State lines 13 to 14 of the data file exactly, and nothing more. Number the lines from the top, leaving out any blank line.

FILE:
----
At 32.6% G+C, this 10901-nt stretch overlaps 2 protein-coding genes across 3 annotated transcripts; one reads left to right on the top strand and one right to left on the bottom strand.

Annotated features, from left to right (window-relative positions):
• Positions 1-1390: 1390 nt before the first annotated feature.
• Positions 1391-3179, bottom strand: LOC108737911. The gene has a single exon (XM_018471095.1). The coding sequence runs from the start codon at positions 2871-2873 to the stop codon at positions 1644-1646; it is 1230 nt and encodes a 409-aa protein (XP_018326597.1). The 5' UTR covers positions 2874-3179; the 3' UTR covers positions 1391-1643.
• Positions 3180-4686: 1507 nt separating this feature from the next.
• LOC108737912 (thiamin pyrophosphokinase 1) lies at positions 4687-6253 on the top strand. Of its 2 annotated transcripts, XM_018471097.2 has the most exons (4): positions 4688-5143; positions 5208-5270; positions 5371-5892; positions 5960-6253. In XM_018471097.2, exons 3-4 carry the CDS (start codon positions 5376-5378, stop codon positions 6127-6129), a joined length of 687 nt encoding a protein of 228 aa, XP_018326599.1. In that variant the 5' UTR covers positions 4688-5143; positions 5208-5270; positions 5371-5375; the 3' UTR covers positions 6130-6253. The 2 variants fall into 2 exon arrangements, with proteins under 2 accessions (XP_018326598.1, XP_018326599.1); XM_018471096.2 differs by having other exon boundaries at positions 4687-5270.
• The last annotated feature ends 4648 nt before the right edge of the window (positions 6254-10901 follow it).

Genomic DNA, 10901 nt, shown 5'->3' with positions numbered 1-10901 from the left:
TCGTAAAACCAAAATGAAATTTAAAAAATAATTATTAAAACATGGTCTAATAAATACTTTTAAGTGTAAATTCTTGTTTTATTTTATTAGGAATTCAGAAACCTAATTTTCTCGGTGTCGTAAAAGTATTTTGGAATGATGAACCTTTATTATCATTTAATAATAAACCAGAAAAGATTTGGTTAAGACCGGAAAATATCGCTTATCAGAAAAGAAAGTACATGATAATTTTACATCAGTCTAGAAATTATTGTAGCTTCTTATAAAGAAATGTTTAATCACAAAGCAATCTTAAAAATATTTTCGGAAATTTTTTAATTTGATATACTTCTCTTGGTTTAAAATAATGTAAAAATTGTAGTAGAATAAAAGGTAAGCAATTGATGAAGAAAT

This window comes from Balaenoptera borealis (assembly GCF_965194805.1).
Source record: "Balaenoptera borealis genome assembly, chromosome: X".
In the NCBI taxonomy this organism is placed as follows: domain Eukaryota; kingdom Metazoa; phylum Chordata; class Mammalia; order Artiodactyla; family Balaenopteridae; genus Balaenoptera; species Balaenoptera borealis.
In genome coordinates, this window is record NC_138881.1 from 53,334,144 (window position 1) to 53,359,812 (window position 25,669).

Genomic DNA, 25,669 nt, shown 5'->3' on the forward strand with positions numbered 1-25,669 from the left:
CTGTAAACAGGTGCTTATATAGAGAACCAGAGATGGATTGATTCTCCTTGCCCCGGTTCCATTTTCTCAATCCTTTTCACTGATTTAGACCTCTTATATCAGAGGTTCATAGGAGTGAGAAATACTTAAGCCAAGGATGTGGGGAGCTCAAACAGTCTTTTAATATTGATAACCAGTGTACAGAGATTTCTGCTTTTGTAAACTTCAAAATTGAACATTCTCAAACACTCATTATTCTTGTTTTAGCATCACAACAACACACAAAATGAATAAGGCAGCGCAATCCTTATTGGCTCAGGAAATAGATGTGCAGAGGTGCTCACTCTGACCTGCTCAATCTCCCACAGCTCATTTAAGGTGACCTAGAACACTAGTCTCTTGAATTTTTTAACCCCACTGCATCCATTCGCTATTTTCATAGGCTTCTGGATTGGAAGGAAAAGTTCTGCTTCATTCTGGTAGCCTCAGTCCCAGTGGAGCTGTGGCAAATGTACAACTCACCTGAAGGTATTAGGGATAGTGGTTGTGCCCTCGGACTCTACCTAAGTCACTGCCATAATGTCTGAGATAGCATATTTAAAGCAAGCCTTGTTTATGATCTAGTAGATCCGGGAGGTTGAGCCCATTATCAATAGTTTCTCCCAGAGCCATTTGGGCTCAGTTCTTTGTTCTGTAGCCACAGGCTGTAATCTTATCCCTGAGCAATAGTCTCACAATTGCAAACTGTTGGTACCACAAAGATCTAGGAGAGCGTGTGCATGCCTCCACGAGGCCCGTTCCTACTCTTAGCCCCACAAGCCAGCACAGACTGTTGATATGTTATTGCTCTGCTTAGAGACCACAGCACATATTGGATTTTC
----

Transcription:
In genome coordinates, this window is record NC_138881.1 from 53,334,144 (window position 1) to 53,359,812 (window position 25,669).

Genomic DNA, 25,669 nt, shown 5'->3' on the forward strand with positions numbered 1-25,669 from the left: